Knight platooned third base with the newly acquired Howard Johnson for the 1985 and 1986 seasons. In his first full season with the Mets, Knight batted only .218 with six home runs and 36 RBIs. During the off-season, the Mets attempted to trade Knight to the Pittsburgh Pirates for Lee Mazzilli, but were denied.

Knight in 1986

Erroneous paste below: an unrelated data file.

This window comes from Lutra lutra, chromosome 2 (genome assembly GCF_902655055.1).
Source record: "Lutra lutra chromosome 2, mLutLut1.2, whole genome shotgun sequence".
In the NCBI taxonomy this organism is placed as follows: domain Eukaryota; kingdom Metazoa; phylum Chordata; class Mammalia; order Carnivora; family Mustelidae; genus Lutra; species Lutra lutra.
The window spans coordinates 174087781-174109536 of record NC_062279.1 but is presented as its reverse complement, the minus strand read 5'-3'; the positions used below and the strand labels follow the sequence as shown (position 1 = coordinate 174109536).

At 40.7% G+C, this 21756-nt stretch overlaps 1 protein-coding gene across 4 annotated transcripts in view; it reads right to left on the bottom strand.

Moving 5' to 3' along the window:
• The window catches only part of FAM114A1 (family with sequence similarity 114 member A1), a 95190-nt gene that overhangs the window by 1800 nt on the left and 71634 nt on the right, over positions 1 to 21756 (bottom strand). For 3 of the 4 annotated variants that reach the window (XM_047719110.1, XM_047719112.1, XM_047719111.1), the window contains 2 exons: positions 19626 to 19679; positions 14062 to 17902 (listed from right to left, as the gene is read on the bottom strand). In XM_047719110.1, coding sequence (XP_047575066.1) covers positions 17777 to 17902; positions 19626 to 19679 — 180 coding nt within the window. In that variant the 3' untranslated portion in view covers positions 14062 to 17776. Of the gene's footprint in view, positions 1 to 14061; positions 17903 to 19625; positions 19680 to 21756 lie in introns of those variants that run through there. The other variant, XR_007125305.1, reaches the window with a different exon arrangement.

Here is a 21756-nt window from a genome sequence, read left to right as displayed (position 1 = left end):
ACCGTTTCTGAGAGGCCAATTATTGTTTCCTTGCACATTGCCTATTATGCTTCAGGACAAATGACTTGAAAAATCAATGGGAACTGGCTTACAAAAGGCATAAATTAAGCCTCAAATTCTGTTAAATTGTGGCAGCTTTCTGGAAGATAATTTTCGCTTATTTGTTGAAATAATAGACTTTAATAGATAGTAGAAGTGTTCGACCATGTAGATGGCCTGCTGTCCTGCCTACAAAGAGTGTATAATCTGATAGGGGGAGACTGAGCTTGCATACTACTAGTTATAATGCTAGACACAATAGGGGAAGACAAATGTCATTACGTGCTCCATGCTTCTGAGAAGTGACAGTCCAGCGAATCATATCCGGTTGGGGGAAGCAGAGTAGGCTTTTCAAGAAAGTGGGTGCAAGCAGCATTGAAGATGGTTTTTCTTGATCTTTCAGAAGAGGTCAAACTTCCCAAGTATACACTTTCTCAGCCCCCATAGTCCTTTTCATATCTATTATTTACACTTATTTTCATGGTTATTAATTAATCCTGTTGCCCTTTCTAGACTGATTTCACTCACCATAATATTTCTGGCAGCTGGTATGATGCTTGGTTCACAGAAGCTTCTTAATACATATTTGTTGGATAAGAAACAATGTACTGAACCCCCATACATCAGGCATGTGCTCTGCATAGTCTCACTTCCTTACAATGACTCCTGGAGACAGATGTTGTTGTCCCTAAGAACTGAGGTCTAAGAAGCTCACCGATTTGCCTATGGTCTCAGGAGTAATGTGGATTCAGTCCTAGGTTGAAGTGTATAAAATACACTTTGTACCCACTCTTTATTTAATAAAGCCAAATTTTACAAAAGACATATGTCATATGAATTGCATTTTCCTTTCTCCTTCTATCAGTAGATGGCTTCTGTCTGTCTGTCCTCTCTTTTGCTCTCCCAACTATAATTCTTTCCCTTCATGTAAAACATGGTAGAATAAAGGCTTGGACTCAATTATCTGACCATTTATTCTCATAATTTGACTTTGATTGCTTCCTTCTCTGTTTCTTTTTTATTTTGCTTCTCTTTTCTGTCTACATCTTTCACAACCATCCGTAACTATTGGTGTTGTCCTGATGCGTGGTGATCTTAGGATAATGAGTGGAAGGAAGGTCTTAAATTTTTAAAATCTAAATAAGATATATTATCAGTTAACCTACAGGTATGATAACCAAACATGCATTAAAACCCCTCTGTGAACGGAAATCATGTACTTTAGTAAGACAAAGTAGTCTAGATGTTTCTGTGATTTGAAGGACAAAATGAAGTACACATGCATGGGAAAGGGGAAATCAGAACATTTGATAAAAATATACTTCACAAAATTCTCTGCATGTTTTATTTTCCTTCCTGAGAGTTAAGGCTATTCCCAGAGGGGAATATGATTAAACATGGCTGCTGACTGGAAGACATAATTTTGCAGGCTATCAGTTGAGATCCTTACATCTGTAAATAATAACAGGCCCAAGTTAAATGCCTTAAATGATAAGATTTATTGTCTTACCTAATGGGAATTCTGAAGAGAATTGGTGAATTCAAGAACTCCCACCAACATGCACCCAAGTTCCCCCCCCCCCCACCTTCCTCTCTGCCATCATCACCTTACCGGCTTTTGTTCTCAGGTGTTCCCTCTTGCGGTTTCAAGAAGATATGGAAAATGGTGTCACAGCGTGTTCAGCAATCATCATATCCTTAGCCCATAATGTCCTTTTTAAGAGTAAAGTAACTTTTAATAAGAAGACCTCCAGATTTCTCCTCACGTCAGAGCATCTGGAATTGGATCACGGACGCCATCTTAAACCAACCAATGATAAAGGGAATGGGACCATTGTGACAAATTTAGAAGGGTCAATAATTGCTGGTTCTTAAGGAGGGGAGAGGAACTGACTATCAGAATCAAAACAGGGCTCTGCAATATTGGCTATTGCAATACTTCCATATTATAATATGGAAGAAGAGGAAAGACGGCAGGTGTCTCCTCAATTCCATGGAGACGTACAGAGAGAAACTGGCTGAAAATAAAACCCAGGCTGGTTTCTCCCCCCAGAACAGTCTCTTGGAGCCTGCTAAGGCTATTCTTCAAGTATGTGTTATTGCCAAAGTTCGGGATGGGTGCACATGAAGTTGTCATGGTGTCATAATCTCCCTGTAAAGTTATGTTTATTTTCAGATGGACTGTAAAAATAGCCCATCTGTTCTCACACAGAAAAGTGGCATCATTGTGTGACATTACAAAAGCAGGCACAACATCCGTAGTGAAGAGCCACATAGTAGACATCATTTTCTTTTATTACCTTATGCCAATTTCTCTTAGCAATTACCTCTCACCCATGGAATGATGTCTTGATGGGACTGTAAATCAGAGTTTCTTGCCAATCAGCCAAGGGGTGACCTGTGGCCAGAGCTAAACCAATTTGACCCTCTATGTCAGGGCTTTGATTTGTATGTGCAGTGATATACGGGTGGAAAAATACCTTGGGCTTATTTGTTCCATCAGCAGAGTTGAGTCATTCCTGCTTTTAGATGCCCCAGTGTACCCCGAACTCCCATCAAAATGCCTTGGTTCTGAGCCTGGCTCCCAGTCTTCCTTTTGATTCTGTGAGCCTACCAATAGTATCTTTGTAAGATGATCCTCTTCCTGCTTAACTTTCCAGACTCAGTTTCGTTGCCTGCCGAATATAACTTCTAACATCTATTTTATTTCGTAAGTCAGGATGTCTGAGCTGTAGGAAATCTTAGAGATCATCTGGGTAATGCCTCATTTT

Knight adopted a new batting stance in 1986 and saw immediate results, crushing six home runs and batting .306 with twelve RBIs in the month of April.[8] Teammate Ron Darling spoke highly of Knight’s contributions in a midseason interview: “Besides our pitching, it has been Ray Knight’s emergence that has been the difference. He carried us for a long time.”[8] On July 22, Knight incited a bench clearing brawl at Riverfront Stadium against his former teammates.[9] Eric Davis pinch-running for Reds player/manager Pete Rose in the tenth inning stole second and third base. Knight took the throw from Mets catcher Gary Carter late, brought his glove to Davis’ face and knocked his helmet off. A stare off ensued, followed by a right cross from Knight. The benches emptied and as a result of all the ejections from this fight (along with Darryl Strawberry who had previously been ejected for arguing balls and strikes), back-up catcher Ed Hearn was brought into the game, and Carter moved from behind the plate to third. The Mets won the game in fourteen innings.[10]